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My Lords, I thank the Minister for introducing this debate and reminding your Lordships of the elements of the Queen’s Speech relating to healthcare provision and the science sector in our country. I remind noble Lords of my interests as professor of surgery at University College London and chairman of UCLPartners. It is a pleasure to follow the noble Baroness, Lady Walmsley.
I would like to pick up on some points made by my noble friend Lord Patel. I reiterate the tremendous regard and respect that all Members of this House, and I in particular, have for my noble friend Lady Emerton. She has made a remarkable contribution to your Lordships’ House and is one of its kindest and most thoughtful Members. It has been a great pleasure and privilege to come to know her since I was fortunate enough to join the House.
The Queen’s Speech rightly identified Her Majesty’s Government’s commitment to healthcare and the NHS. Clearly, safety is vital and the Government should be congratulated on introducing legislation to establish the health service safety investigations body. However, there are a number of potential concerns. A number of other organisations in the broad structure for the delivery of healthcare and other regulators already have a safety responsibility—NHS trusts, professional regulators, the Care Quality Commission, NHS Improvement and so on. All these bodies have statutory responsibilities. How will Her Majesty’s Government ensure that there is not regulatory overreach, which can have a detrimental effect on openness and transparency and impede the objective of ensuring that safety is at the heart of healthcare delivery? It is a very important question. Further regulation without consideration of what is already available could be very harmful.
There is also a clear commitment to ensuring that the additional funding already identified for the provision of healthcare in the NHS is appropriately applied. In this regard, are Her Majesty’s Government satisfied that the current landscape and the disposition of NHS England and NHS Improvement are appropriate, or do they present something of an impediment to the establishment of proper integrated care? This must ensure that the community base, rather than hospitals, is the focus for the management of chronic diseases, and that we have a system that facilitates the appropriate management of patients with established disease and ensures that prevention is at the heart of our ongoing healthcare strategy.
The adoption of innovation is also absolutely critical. The landscape, populated by many bodies, is particularly defined by the academic health science centres and health science networks. Are Her Majesty’s Government content that that structure is appropriate to facilitating the adoption of innovation at pace and scale, or is it necessary to look at those particular designations, and indeed other elements of the system, to ensure that they are better co-ordinated to deliver the adoption of innovation? Innovation will be critical to the sustainability of our NHS; we need innovation not only in novel therapies, medical devices and technologies but in how we develop the workforce to respond to the challenges of the next two decades.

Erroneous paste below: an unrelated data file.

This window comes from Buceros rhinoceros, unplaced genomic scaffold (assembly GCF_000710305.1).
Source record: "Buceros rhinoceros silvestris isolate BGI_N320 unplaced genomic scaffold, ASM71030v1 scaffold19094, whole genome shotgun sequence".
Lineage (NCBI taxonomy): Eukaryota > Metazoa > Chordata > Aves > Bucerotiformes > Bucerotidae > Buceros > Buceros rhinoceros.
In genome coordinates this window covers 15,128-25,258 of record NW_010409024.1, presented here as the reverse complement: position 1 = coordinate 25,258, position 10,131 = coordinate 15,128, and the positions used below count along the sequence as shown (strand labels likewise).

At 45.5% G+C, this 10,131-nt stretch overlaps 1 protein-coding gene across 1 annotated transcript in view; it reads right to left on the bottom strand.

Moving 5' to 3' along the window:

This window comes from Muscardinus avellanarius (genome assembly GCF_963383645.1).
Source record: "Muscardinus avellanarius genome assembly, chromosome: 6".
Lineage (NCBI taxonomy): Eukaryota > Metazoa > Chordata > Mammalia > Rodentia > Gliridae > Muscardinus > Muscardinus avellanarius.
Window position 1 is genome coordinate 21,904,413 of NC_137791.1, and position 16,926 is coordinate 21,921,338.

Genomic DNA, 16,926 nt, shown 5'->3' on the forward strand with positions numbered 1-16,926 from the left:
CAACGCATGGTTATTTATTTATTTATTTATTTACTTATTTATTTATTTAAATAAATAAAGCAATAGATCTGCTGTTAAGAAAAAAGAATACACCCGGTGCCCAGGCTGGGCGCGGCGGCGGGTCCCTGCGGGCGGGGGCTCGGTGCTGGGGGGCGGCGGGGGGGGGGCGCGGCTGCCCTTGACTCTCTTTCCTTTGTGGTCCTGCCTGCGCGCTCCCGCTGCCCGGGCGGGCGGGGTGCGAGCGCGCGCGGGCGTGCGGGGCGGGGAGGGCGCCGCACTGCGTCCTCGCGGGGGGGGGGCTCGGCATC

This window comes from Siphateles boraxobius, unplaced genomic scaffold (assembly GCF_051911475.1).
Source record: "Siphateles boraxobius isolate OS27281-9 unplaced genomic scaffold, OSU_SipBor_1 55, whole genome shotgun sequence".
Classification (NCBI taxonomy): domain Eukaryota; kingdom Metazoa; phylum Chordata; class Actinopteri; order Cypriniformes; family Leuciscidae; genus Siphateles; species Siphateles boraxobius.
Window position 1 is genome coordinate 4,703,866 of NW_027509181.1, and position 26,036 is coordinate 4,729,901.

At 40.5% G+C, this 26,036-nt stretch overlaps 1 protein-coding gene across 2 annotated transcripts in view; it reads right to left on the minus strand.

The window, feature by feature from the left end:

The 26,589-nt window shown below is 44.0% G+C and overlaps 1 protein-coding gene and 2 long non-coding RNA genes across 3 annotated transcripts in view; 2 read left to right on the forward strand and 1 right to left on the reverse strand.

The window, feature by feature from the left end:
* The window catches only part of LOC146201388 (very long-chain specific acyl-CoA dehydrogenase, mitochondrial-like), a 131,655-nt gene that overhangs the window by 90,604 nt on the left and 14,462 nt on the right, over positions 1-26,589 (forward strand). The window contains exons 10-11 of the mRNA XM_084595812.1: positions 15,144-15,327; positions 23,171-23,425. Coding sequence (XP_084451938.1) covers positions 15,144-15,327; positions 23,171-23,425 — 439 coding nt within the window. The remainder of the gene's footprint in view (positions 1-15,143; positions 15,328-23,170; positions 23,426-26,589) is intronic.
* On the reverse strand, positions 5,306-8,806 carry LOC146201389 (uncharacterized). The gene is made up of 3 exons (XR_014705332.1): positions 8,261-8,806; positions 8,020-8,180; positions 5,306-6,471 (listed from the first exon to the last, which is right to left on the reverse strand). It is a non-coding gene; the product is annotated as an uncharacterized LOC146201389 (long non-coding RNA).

We are also particularly privileged in our country to have a unique ecosystem defined by the National Health Service, our universities—we have four of the top 10 in the world for biosciences and life sciences—a remarkable pharma industry sector and, of course, a biotech and medtech sector. Those sectors commercially provide some £63.5 billion of turnover to the UK economy, employ more than 200,000 people and represent some 5,000 companies. That is of huge importance, not only for ensuring that innovation is established quickly, discovered and brought to bear to manage the diseases of our fellow citizens, but for its economic contribution. This has been well recognised by recent Governments, who have shown important commitments to this area.
However, in a report published in September, the Institute for Public Policy Research identified that whereas in 2011 our country enjoyed 10.5% of global spending on life sciences R&D, that figure fell to just 7% in 2016, despite an important commitment by the Government. The circumstances around Brexit have caused further uncertainty in the life sciences sector. It is a matter of deep regret that there might be further delay in delivering Brexit.
The implications of this are substantial for this important part of our economy, but they are also vital because if we fail to sustain the pace of innovation in life sciences, we will not deliver an NHS that can provide the most important benefits for our fellow citizens. That NHS will not be able to contribute to the growth of the economy and to increased wealth creation in our country because patients and individuals will be less healthy and less economically productive, and the broader benefits of this important sector will be lost to our country.